Two other types are defined by how far they got — attempted coups (which try and fail) and coup conspiracies (which never get to the stage of being carried out). Any supposed coup against Trump would have been a coup attempt, since he’s still in office. But that doesn’t mean there actually was a coup attempt.
Impeachment is explicitly described in the Constitution as the way to remove a president who has committed "high crimes and misdemeanors."
Michael Klarman, a Harvard Law School professor, told us that you can’t get much more within the bounds of legality than an explicit power outlined in the Constitution.
"It’s obviously not a coup for the House to launch impeachment proceedings," Klarman told us in early October.
The lead author of the Cline Center report, University of Illinois political scientist Peter F. Nardulli, called Trump’s usage "ill-informed."
"What is going on today in the United States is a constitutionally sanctioned process that is an integral part of the checks and balances that have been vital to the longevity and success of the U.S. Constitution and the Republic it created," he told PolitiFact.
He added that "there is nothing sudden or decisive about what is going on in the House of Representatives. It is conducting a deliberative, constitutionally sanctioned process. If an impeachment resolution is adopted, it will simply be forwarded to the Senate to conduct a trial."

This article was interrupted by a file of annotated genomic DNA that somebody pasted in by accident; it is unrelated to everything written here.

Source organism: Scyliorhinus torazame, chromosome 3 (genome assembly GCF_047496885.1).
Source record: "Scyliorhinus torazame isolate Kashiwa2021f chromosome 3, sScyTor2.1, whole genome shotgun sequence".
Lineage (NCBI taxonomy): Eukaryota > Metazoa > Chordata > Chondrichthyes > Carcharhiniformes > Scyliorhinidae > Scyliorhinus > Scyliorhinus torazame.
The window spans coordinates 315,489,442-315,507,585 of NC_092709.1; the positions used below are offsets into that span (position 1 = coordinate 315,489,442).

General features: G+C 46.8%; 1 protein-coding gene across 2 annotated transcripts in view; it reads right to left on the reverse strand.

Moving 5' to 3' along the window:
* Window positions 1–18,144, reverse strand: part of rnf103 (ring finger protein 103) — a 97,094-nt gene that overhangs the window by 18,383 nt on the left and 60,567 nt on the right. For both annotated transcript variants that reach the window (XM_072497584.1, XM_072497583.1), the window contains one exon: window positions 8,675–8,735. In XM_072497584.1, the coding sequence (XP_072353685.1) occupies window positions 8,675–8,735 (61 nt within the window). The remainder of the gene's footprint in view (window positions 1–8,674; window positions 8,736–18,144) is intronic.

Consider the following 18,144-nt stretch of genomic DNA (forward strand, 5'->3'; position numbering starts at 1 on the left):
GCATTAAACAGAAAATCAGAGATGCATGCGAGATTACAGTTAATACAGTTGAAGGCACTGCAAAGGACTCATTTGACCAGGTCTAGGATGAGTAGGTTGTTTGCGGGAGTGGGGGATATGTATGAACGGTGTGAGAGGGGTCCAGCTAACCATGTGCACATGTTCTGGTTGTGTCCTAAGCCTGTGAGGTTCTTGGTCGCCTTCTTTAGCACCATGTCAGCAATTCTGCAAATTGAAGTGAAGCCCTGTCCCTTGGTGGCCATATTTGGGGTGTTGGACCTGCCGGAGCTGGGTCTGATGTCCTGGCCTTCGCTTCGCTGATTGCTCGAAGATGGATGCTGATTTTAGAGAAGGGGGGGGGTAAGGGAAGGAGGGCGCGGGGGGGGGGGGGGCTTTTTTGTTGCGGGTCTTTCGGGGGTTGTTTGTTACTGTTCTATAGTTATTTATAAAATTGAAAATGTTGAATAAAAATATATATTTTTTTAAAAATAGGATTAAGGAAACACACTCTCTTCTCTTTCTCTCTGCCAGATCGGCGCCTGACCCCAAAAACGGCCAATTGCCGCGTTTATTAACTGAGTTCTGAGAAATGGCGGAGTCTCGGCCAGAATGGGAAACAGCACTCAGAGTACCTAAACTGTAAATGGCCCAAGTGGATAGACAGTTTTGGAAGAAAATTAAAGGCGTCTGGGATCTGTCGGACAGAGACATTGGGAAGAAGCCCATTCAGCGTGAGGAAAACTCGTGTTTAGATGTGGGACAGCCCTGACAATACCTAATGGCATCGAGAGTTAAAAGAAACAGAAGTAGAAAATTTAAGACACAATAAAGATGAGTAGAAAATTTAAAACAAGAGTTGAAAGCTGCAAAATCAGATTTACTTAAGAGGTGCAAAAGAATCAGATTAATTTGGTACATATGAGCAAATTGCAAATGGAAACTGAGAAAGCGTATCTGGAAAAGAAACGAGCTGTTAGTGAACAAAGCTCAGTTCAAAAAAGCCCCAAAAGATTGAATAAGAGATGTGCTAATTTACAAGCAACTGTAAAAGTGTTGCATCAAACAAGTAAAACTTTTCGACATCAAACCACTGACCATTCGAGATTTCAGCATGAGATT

Also, if Trump is removed from office, his duly elected vice president, Mike Pence, would take over -- not the opposition party.
The Trump campaign defended the president’s comments by saying that dictionary definitions allow usages that are more informal than the ones used by academics such as the Cline Center. Merriam-Webster, for instance, says the word can mean "a sudden decisive exercise of force in politics."
The Trump campaign pointed to widespread examples of Democratic lawmakers using "coup" to describe the 1998 impeachment of President Bill Clinton, and to media reports using the word to characterize a 2009 change in leadership in the New York state legislature.
Experts largely acknowledged that the word has more informal uses, and they retroactively admonished Democrats for using such language during Clinton’s impeachment.